My art is an expression and account of the ongoing balancing act inherent in finding and securing oneself while maintaining connection to and responsibility for concerns of the larger world.
These images from three series represent an ongoing attempt to strike a balance and unify what often feels like opposing forces. My work varies in medium, style, and context; however, color, form, and texture are a constant, as are threaded stories and personal/collective narratives. There are abstract explosions of color, figures and silhouettes, emotive landscapes in Greenland, Maine, and my other “places,” clarity and confusion, collision of past and present, and the cycle of life and death—all of which feel fragile and tough at the same time.
Maine-Greenland Collaborations is a project that combines art with the social and natural sciences to explore cultural, environmental and socio-economic changes facing coastal communities in Maine and Greenland. Research and creative activities include interviews with coastal residents, arts-based community workshops and treks across diverse land and seascapes. The art and community practice component of the project, which launched on Long Island, Maine, in 2020 and continued in the Kujataa region of South Greenland in 2022, is the subject of my artwork thus far. Additionally, I was given a trove of family photos by a friend whose father spent a year at the Thule Air Base in Northern Greenland in 1959 with permission to use it in the series.
As an artist/scholar/community practitioner member of this team, I am informed by the qualitative interviews, community engagement and relationship building over time, and what I am learning about the geopolitical, economic, social, cultural, and environmental factors that impact Maine, Greenland, and the world. Both regions share a past US military presence, struggled and continue to struggle with autonomy (Long Island seceded from Portland in 1993, and Greenland is under Danish rule), have a reverence for nature, value and rely on mutual aid, and are vulnerable to changes in climate. In the case of Greenland the melting ice sheet is an indicator for the rest of the globe. And while Maine and Greenland are North Atlantic neighbors with common ground, we are also unique. I am drawn to both.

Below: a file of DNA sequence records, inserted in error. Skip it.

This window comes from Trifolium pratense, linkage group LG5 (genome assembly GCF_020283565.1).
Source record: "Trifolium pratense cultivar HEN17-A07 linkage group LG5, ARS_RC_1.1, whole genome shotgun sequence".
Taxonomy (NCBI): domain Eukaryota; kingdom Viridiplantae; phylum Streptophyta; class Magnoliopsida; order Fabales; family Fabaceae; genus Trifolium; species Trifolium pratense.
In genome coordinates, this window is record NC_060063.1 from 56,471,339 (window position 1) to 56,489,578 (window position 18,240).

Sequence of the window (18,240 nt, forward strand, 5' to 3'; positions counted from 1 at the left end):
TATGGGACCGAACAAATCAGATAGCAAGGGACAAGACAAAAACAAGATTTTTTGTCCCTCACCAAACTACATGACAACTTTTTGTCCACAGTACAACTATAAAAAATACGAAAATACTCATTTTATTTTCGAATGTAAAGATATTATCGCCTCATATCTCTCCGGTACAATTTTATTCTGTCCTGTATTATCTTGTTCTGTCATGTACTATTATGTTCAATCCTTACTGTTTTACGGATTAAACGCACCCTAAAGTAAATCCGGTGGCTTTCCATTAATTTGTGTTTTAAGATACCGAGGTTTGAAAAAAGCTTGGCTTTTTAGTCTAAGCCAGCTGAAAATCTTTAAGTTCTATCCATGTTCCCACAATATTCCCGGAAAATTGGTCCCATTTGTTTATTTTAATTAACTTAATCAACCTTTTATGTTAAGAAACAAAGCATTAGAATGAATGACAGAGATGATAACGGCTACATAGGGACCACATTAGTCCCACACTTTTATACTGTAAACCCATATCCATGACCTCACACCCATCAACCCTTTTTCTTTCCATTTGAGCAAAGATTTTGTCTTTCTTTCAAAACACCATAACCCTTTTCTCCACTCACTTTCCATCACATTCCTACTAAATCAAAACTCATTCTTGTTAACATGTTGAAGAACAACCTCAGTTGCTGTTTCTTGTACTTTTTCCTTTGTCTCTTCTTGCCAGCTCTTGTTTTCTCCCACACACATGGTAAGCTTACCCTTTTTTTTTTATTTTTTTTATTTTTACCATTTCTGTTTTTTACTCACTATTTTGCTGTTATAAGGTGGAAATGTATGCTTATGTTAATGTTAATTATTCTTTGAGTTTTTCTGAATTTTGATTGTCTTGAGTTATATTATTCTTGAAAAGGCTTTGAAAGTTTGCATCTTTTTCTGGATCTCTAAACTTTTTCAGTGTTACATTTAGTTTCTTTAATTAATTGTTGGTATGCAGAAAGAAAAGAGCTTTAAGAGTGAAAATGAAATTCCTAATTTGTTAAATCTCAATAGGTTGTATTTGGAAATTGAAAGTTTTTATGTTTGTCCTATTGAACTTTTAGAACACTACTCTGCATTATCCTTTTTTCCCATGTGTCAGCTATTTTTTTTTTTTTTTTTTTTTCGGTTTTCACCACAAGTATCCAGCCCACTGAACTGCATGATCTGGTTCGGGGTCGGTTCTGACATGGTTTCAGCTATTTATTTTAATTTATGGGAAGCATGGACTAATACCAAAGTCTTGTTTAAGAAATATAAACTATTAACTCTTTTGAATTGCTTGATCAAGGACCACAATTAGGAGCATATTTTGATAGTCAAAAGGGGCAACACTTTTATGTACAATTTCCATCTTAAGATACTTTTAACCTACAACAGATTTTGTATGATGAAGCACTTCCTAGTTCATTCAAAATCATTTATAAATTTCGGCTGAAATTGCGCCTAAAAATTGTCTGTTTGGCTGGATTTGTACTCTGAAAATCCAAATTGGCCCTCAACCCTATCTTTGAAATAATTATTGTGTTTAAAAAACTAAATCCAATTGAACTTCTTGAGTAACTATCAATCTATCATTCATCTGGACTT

In the Meantime
The In the Meantime series was conceived in concept before I went to Greenland last June as a member of the Maine-Greenland Collaboration research team. And as is often the case, the phrase came to me while walking on Mackworth Island . . . In the meantime everything changed . . . and so much was changing as a result of the significant loss of loved ones accompanied by incredible personal and artistic growth. My beloved fifteen-year old golden retriever Pearl passed while I was in Greenland, adding to a tally of unrelenting death and grief that prevailed in 2022. It became clear it was part of Pearl’s plan to spare me, and I had to reckon with that. Pearl and my other dogs who passed since 2016 are embedded in this series, along with the significance of certain everyday objects and the tools of my trade.
Generational Layers: Gerstenblatt-Berg Collage Portraits
As I arranged these collected pieces on the table in my studio, the past came into view with ghosts swirling, surfaces cracking, events unfolding in a simultaneous reach backwards and forwards. Days and nights on end in my studio I encountered my past selves, my grandparents making their way to America and building lives as Jewish immigrants, my parents emerging from the Great Depression and World War II to become a couple with hopes and dreams, which were dashed by the loss of a child, so painful we suffered in near silence as she was all but erased from our lives.
Storytelling is at the core of my work. I have used collage as a method of narration for decades. My role in storytelling extends beyond the realm of artist to scholar, teacher, and community practitioner. For me, the personal is political. Individual narratives anchor collective ones, and in this deeply personal series, woven throughout the paintings are broad themes of grief, complexity of the parent/child relationship, identity, grappling with society and one’s racism/anti-antisemitism, surviving trauma, and finding ways to thrive. There is the challenge of seeing your parents as people who have lives beyond their role as mother and father. Creating this series helped me find compassion for my parents and also for myself as a parent who failed her children in ways that still cause regret and sorrow. Yet, I also recovered joy, gratitude, and legacies to be proud of. And boundless love.
Image at top: Paula Gerstenblatt, Zaidie Berg, mixed media, 33 x 37 in.